Greetings and salutations, everyone; yes, once again it is I, your popular host, Mani the purebred border collie, here today after a few days’ absence to bring you up to date on the not-hugely-exciting news from our house and garden. You may remember me from such posts as “Seven Percent Humidity”, among so many, many others.
Here I am in a characteristic pose. The guy I live with said he likes this picture of yours truly quite a bit. It is pretty good, though it doesn’t ooze coziness like this picture of me, taken when he was sitting on the other end of the couch, reading, does:
The couch has a new thing, called a couch protector, which is this fluffy thing that goes over the very old and falling-apart cushions, and which he got from Chewy.com, because it’s for dogs, he said, and it makes things even cozier. The fleece goes over the couch protector.
In fact, the guy I live with said that Flurry, the first purebred border collie who lived here, and grew to be very ancient, slept on the very fleece I’m sleeping on in this picture, though the fleece was on the bed upstairs so he could have his own space, and that he had a motto, “Roasty, Toasty, Cuddly, Cozy“, which seems to me to be one of the most excellent of all mottos to have. I mean if you feel the need to have a motto.
I don’t need to have the fleece upstairs because I sleep on the pink afghan on the bed, the afghan that’s been there for like forever. Sometimes there’s a different afghan there but this is the heaviest of the three in the house, so I sleep on it, with sometimes the dark red one, which is slightly lighter in weight, pulled over me. If I lay my head on the pillow provided, I can snuggle right up to the guy I live with, who presents a rather large mass on the bed. I was going to say like a gigantic beached whale, but only if you imagine a toasty whale to cuddle up against.
And of course if I get too hot I can go downstairs and sleep in the rattan chair, or on the couch.
But back to my set-up on the bed. The guy I live with (the one playing the part of toasty whale) turns on the TV around ten at night, and gets into bed, with his clothes on, and signals me to come upstairs, and so we watch TV for a couple of hours, before going to actual bed. I really like this set-up a lot. I discovered that if I do some serious snuggling, I can get cuddles and ear scratches while the TV is on, unless the guy I live with falls asleep, which he usually does (and only wakes up when the TV stops because the thing called “Netflix” does that).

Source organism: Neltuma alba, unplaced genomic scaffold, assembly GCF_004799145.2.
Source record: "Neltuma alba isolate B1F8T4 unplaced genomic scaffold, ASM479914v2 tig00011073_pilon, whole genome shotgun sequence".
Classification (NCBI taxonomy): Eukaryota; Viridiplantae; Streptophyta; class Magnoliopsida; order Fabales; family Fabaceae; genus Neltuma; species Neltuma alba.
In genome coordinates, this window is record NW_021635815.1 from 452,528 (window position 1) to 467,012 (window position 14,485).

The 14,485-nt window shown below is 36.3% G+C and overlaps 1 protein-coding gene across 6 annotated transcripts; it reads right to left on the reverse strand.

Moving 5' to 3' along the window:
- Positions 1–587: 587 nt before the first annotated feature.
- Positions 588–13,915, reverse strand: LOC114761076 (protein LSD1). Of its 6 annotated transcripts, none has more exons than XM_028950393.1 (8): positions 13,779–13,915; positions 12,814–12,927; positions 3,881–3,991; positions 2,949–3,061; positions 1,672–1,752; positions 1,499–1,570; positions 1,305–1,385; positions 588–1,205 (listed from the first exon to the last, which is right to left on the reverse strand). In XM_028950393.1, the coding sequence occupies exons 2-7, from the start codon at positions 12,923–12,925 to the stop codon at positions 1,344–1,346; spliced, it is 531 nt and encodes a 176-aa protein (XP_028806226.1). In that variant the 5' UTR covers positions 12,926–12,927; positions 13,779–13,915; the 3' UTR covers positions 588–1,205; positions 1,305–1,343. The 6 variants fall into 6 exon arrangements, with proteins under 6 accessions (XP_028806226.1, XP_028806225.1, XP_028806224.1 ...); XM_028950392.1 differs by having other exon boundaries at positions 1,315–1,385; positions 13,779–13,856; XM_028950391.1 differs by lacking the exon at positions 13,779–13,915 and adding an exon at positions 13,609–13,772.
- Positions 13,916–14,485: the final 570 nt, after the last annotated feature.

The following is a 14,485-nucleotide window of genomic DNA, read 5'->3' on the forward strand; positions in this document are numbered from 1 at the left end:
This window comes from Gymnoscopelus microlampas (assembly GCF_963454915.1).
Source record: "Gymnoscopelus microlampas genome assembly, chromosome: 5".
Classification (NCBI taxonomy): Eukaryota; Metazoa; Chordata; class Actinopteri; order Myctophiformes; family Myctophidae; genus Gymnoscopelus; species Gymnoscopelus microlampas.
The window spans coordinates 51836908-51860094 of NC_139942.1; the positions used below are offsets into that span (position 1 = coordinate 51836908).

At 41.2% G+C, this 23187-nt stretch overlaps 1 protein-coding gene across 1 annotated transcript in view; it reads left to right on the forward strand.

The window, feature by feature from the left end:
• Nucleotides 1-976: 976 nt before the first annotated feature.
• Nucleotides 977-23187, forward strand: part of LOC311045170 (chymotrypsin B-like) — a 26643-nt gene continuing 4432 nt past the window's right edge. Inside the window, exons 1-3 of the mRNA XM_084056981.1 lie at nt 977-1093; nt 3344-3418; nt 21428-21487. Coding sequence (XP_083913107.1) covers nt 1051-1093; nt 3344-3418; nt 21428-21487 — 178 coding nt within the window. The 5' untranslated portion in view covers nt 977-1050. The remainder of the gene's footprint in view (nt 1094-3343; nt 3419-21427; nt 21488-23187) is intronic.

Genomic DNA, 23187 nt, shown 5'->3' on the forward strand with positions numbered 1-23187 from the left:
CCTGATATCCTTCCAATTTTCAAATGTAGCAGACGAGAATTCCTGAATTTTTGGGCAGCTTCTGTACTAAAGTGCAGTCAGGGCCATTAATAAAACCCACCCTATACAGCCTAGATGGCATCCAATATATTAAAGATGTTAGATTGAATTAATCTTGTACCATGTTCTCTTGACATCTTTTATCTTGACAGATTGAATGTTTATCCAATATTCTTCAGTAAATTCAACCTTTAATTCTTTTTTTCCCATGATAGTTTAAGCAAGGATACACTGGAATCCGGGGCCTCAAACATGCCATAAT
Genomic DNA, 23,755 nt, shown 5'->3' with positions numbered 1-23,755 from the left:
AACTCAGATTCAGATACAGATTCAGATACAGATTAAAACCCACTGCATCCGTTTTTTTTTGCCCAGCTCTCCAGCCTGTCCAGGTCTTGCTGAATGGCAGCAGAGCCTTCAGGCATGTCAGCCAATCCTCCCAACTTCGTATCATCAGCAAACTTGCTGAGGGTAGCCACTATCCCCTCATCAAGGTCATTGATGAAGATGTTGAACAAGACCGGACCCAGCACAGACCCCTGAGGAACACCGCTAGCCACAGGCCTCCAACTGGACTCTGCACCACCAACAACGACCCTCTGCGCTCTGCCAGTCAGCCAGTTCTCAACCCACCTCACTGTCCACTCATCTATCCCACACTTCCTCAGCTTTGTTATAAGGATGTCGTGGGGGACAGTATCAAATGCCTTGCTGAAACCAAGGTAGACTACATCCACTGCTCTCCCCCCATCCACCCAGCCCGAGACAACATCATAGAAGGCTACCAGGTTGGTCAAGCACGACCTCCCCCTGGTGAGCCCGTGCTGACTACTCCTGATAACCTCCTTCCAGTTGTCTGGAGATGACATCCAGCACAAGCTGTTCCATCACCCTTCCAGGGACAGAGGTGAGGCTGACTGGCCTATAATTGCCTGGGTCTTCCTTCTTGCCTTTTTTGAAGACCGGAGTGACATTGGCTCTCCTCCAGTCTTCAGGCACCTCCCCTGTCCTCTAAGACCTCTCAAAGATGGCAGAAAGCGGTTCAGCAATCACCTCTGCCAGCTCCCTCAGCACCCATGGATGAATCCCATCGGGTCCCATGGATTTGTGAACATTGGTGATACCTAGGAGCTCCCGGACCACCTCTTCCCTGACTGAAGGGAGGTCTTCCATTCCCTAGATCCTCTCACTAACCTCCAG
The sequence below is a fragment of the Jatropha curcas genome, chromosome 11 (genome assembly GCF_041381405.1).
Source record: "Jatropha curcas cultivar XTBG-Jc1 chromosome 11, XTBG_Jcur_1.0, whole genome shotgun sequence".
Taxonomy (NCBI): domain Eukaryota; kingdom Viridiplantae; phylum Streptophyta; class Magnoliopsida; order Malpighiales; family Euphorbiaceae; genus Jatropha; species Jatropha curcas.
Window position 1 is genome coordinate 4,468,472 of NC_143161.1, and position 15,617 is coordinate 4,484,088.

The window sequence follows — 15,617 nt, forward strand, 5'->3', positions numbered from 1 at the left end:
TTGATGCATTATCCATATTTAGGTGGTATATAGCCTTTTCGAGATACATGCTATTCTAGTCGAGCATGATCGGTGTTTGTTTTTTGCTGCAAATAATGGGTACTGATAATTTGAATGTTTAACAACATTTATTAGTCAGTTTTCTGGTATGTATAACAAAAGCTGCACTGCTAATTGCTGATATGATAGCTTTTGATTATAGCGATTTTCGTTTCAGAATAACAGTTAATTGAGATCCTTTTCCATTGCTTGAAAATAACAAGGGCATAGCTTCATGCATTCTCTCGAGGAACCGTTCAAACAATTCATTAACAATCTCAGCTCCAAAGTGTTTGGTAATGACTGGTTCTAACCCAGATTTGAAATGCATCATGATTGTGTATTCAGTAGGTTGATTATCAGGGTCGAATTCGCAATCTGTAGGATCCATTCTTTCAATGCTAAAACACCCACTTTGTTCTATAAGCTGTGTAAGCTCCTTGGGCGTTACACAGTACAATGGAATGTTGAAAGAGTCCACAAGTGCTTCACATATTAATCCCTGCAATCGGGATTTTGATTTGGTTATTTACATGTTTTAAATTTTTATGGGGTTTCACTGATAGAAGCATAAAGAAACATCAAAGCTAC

Here I am watching “Monty Python’s Flying Circus”. (You might be able to see my ears.) We watch that over and over and over again.
There are six large pots of equal size, and there were two hundred snowdrops (we didn’t count them), minus two that were no good, so six goes into one hundred and ninety-eight, um, well, let’s see….. The guy I live with said there “should” be thirty-three snowdrops in each pot, but probably aren’t, because planting that many snowdrops while you’re kneeling is both painful (if you have arthritis) and incredibly boring. But anyway there are snowdrops up.
And there have been some nice sunsets. The guy I live with said he’s always thought sunsets were intensely melancholy, maybe because when he looks at them, he’s looking in the direction of the west coast, where he grew up, partly, and which he never wanted to leave, but did, and never returned, for the usual reasons most people have for things they wanted to do but never did. And now he has a very good reason not to go anywhere. He just went out to lunch with her today.
Oh. I almost wrapped up this post without telling you the Tale of the Lamp. This is, like, classic.
There’s this lamp upstairs. Like a lot of other things in the house, it’s old, part of a set of furniture which we have most of. It used to be in his paternal grandmother’s house in east Denver, after she moved here (his grandfather died on the way out here, in 1962). There were several large blue spruce trees in the yard, and in the summer, miller moths would congregate there, because they do.
And the moths would fly around the house at night. Some would get caught in the bowl of the lamp, which faced up, and cook. The smell, according to the guy I live with, was “memorable”.
(I should mention, as an aside, that it wasn’t until just a few years ago–seriously–that he realized that moths were called millers not because they milled around the house, like he thought, but because they looked like they were covered in flour, like millers were.)
Well, so, anyway, the lamp stopped working. He switched light bulbs, “the way genius electricians do”, and nothing happened. I could hear the clicking, on and off. Click-click, click-click.
He unplugged the lamp and looked into the socket, which he discovered was packed with dead moths. He thought that was half funny and half irritating. The moths were probably over fifty years old.
So he cleaned out the socket, put in another light bulb, plugged in the cord, and turned on the lamp. Click-click, click-click. Nothing happened.
So then he said the lamp would have to be rewired. A few months went by before he got around to getting all the ingredients, but he did, for this “ten-minute job”, then spent several hours trying to get lamp rewired. He finally did, and plugged in the new cord. Click-click, click-click.
Nothing. Click-click, click-click. There was some colorful language. I decided to hide in one of my forts.
The outlet would have to be replaced. All that work, and it was the outlet. Well, at least everything else was new, now. The cord was original with the lamp and so needed to be replaced anyway, because cords and electric stuff gets brittle with all the heat, and so, hmm….
Until next time, then.